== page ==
Drunken Beanie Babies

Drunken Beanie Babies

 

Once upon a time, in a world not-so-very-far-away, there was a short-lived craze to “invest” in Beanie Babies. Several local people actually put their retirement account money into plush toys as an investment.

People were paying premium prices for “rare” toys, or the one that was currently in popular demand. While the manufacturer was selling them at the normal retail price of less-than-ten-bucks, people were going insane and paying out premium prices as an “investment” in the “rare” toys. The maker of the toys did not get any part of these high prices that were being paid by speculators.

These were an item currently being made. Now, Picasso paintings can command a premium price as an investment because the world contains a finite number of them, but an item still being produced can always be produced in increased quantities.

Which brings me to the “drunken” part of my tale…

The city of Minot sells a liquor license for $3,125 per year. That is what everybody should be able to pay to purchase a liquor license from the city of Minot. There should not be any limit on the number of liquor licenses issued in the city Рjust let the market determine how many places can turn a profit by selling liquor. If I want to buy a liquor license and hold dollar-per-cup keggers in my garage, that license should be available for me to purchase. If a club wants to sell beer at their club meetings, they should be able to buy the license to do so.

Current license holders are screaming objections to issuing more licenses. They claim if the city opens the doors to competition, it will cheat them out of all the money they spent on their investment.

Ummmmmm – no. Just like the people that paid a premium price for real estate after the flood, they paid the “going rate.”

Much like those gamblers that speculated a purchase of Beanie Baby “collectibles” would increase in value, they have discovered that not all investments will retain the same value we pay for them originally.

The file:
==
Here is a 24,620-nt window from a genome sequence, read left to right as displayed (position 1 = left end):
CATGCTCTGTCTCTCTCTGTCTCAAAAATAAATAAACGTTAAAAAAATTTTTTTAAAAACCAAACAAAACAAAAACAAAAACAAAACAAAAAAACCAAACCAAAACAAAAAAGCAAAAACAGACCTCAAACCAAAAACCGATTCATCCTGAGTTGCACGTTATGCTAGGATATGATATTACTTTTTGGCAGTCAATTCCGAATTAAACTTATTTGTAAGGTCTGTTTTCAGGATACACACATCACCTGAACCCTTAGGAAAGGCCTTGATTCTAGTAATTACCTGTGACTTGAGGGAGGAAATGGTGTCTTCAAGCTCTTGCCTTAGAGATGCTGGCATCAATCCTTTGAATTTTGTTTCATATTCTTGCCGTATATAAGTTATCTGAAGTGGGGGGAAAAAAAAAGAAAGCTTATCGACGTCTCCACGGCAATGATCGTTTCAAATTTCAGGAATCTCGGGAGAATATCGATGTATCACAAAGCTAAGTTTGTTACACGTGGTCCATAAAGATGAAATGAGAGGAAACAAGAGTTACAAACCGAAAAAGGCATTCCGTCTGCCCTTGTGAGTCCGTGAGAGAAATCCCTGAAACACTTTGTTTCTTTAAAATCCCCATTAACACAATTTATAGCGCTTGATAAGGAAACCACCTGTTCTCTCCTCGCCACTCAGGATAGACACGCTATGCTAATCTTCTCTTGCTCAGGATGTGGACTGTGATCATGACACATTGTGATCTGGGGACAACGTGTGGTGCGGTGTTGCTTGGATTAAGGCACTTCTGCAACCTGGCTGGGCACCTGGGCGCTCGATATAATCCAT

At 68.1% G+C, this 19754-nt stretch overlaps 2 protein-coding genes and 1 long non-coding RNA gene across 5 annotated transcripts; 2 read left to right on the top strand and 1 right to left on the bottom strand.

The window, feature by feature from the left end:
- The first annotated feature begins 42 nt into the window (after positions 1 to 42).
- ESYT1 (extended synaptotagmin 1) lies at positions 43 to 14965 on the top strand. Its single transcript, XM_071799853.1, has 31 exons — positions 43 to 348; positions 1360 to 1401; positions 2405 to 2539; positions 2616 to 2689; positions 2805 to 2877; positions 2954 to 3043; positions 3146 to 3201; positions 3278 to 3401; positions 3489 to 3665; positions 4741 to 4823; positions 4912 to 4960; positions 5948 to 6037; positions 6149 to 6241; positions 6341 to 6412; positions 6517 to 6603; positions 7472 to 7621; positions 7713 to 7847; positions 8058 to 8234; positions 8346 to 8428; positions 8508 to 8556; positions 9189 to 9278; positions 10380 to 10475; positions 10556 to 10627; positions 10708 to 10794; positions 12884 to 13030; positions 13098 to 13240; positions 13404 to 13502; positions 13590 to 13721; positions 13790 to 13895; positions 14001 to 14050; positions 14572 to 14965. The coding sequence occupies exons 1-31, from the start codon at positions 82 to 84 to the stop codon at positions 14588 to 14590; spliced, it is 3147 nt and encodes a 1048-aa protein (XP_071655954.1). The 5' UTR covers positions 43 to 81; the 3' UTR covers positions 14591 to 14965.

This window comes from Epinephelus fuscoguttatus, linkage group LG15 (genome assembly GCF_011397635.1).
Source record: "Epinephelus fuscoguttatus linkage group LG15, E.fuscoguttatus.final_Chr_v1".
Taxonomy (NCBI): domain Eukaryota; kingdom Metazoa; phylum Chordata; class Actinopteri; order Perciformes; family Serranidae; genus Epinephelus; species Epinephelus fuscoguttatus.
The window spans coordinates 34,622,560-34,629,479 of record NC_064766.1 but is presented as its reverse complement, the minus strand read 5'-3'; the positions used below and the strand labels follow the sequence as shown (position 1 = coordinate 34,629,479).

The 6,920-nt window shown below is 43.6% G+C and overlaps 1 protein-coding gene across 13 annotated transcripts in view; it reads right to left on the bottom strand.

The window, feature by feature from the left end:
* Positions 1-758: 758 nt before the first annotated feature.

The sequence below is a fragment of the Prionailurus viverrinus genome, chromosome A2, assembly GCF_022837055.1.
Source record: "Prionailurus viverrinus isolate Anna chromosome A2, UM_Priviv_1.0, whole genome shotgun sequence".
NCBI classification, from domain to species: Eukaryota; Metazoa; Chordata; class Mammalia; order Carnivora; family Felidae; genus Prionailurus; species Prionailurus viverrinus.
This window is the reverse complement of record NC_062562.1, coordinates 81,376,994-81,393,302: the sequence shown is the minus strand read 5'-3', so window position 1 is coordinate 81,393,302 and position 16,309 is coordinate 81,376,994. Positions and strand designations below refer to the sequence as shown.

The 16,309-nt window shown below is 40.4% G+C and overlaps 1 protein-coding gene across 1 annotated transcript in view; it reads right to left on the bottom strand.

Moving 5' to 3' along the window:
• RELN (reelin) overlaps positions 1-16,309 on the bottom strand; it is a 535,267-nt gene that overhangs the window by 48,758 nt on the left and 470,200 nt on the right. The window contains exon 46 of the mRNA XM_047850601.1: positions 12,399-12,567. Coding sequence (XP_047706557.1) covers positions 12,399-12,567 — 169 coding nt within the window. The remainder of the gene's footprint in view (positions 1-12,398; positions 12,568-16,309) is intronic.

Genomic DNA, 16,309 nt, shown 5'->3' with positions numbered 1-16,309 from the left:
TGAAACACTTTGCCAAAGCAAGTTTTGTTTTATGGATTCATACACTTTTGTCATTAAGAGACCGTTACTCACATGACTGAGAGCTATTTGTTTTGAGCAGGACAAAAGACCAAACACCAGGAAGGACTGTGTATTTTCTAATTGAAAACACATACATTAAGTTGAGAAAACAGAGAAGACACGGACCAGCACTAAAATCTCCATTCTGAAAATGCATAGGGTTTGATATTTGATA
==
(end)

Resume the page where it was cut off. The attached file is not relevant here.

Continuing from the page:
Adding a huge “application fee” for new license holders is wrong. Minot already has a reputation of being the “good ol’ boys club” and working hard at keeping out new people. Don’t add more fuel to that fire.

The No-Campfire Girls

The No Campfire Girls

book review by Nikki D Paulsen

 

As we sit back and search for a break from all the holiday whirlwind, a fun book shows up at the top of my reading stack. The No-Campfire Girls by Mark R. Hunter (ISBN 97814497559264)

While people around me are singing “White Christmas” and telling me this snow is a good thing because “We neeeeeeeeed a white Christmas!”…I am heartily sick of snow. Having yet another blizzard in the forecast does not please me.

Escaping into a sultry summer day was exactly what I needed to get my mind off the nasty weather. And this book is just plain fun, set in a “Lookout Girls” summer camp. (Disclaimer – part of the proceeds from this book go to “Friends of Camp Latonka” to assist Camp Latonka, of Wappapello, Missouri with maintenance and operating costs. While I never went to that camp, as the book points out, once you’re a Girl Scout, you’re always a Girl Scout!)

The Lookout Girl’s camp is Camp Inipi, located in southern Indiana. Camp Inipi is in the middle of the county that is part of a county-wide burn ban area, so campfires are forbidden. As campfires are a big part of camp life, the no-open-fires rule causes some muttering and aggravation among the campers.

I like the girls we get to know in this book — Beth, who is a bit of a know-it-all; shy Cassidy, who did not realize how important her heritage was to her until she found herself fighting to defend it; and Rotten Ronnie, who shot off fireworks during the worst drought in thirty years.

The big fire, however, was not caused by the fireworks. It was caused by lightning, which packs a far greater punch than a package of Black Cat firecrackers. The circumstances that placed the teenagers on the front line of the fire crew were both believable and realistic. As the author is a real fireman, the fire fighting scenes in the book actually taught me a few interesting things I did not know!

The No-Campfire Girls is available on the author’s website www.markrhunter.com, on Amazon.com, or can be ordered through your local book retailer.